A skilled politician, al-Bashir maintained power partly by courting foreign powers, including fellow members of the Arab League, China and African neighbors.
The revolution remains fragile and vulnerable.
Even after al-Bashir’s overthrow, protesters stayed in the streets, keen to protect the promise of a transition to democracy. On June 3, the standoff boiled over into a massacre of at least 100 demonstrators, their bodies tossed into the Nile River. Hundreds were injured, and many women were raped in a rampage by security forces.
An investigation by the BBC concluded that the country’s top military rulers had ordered the massacre.
Despite the violence, some factions within the military sided with demonstrators. “It’s so surprising that some military officers with their followers are joining together with protesters,” a long-time friend told me via an encrypted message.
Shortly after the massacre, demonstrators returned to the streets, and the African Union, reacting to the lethal crackdown, suspended Sudan’s membership. It was restored three months later when a new, civilian-led government came to power.
In early September, Sudan’s new prime minister, Abdalla Hamrock, formed a cabinet backed by a three-year, transitional power-sharing agreement among demonstrators, the military and civilian political parties. Women were appointed to prominent positions, including chief justice and foreign minister.
In Khartoum, al-Bashir was recently sentenced to two years in jail on corruption charges. The International Criminal Court (ICC) in the Hague has issued two warrants for his arrest on charges including crimes against humanity, war crimes and genocide in Darfur. The ICC does not try individuals unless they are present in the courtroom.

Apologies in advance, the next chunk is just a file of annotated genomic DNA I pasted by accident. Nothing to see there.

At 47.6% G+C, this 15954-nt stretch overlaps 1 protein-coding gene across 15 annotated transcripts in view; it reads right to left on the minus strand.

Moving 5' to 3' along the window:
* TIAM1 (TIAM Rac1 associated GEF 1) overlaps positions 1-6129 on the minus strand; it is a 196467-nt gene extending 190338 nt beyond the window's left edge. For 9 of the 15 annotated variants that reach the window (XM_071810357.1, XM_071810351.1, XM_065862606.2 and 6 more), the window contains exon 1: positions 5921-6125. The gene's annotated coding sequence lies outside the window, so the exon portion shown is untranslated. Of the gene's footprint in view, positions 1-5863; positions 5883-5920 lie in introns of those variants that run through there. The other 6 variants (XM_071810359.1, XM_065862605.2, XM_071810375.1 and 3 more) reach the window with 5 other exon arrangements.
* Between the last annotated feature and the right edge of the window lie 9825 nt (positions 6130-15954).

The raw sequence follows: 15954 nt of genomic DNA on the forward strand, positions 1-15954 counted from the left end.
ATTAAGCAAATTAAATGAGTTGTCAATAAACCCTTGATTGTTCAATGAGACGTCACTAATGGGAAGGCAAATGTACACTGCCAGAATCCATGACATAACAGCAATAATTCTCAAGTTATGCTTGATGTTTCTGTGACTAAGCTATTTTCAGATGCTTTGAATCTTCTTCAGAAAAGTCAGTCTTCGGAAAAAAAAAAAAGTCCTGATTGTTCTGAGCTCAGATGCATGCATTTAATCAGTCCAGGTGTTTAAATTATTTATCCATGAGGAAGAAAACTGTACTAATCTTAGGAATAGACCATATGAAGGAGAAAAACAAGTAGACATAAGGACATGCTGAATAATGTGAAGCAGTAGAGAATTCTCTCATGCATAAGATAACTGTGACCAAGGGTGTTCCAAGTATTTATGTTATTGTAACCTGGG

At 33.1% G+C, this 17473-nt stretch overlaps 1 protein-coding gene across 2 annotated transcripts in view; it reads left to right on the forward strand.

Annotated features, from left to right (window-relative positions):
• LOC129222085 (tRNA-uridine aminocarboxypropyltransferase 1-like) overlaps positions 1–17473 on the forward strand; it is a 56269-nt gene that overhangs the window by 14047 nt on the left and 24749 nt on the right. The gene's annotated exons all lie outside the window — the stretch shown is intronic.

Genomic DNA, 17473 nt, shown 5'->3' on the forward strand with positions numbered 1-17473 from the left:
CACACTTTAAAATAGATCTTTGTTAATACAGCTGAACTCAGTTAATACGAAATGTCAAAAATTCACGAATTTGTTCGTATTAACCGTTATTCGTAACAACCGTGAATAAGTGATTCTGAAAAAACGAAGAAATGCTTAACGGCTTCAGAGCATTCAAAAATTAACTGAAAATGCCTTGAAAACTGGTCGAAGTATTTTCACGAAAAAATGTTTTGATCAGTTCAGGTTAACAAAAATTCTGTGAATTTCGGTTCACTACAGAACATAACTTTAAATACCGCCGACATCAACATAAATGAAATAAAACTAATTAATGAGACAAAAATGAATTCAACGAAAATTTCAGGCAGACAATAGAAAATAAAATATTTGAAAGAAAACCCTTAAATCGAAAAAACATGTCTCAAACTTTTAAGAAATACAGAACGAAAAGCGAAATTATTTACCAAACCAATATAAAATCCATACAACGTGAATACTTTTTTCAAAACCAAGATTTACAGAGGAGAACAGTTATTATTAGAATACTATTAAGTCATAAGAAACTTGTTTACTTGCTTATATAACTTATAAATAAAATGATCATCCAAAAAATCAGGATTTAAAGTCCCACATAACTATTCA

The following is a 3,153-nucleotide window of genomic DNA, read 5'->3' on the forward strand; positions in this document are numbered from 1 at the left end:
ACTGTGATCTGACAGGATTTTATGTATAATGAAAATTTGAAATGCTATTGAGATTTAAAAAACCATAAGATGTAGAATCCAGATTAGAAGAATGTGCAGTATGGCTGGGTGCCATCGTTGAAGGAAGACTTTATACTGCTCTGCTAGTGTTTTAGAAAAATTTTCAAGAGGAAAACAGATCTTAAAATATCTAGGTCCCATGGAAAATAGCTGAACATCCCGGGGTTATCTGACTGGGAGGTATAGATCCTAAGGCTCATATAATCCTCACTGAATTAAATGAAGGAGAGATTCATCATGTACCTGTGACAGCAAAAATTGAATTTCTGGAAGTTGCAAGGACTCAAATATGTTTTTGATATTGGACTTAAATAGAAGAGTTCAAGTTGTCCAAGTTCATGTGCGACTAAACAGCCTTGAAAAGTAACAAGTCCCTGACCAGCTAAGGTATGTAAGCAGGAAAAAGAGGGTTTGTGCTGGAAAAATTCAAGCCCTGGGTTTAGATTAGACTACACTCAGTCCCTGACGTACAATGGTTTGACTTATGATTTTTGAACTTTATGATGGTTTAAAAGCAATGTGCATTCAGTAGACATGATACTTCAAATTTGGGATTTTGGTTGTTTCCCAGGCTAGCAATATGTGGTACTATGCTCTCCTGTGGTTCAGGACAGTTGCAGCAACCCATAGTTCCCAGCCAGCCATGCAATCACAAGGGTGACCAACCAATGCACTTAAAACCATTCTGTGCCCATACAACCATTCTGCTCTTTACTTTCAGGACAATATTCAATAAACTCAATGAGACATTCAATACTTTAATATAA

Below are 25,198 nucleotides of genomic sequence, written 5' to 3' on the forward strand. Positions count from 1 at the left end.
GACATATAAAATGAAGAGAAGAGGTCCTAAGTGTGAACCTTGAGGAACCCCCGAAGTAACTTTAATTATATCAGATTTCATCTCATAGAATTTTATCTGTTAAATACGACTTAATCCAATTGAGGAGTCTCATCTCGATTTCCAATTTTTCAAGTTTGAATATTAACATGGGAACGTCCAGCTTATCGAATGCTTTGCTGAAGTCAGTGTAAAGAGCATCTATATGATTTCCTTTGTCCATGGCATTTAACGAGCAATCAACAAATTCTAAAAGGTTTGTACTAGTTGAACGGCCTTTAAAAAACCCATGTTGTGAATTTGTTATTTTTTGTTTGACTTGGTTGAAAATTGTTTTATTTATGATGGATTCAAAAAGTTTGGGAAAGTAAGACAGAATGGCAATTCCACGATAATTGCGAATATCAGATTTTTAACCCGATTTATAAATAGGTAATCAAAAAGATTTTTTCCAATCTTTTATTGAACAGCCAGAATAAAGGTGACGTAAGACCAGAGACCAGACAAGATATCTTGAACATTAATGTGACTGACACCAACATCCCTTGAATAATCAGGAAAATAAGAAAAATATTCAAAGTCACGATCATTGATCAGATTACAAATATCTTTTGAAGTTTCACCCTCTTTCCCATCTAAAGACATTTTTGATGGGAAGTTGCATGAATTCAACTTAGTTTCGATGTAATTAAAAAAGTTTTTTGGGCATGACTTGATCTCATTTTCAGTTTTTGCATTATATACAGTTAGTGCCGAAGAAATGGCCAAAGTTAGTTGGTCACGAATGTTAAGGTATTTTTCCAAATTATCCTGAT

In a show of religious tolerance, authorities last month declared Christmas Day a holiday in Khartoum for the first time since South Sudan, largely Christian, had seceded. The United States is considering removing Sudan from its list of states that sponsor terrorism, a move that could help breathe life into the country’s shattered economy.
Still, the results of Sudan’s 2019 revolution remain fragile and vulnerable.
As recently as November, young demonstrators were chanting “Not Yet Fallen” to denounce the considerable power still held by the military. “Our situation remains unclear,” a medical professional told me.
THREE QUESTIONS TO CONSIDER:
- What role did Sudan’s younger generation play in the 2019 protest movement that ousted a dictator?
- What motivated Sudanese women to participate in the protests?
- At times, Sudanese demonstrators chanted that they did not want their revolution to lead to the same outcome as protests in neighboring Egypt. Why not?
Susan Ruel worked on the international desks of the Associated Press and United Press International and reported for UPI from Shanghai, San Francisco and Washington. She has written and edited articles and books for the United Nations, including reports from Nigeria. A former journalism professor with a PhD in writing and literature, she co-authored two French books on U.S. media history and was a Fulbright scholar in West Africa. Since 2005, she has been writing and editing for healthcare non-profits in New York.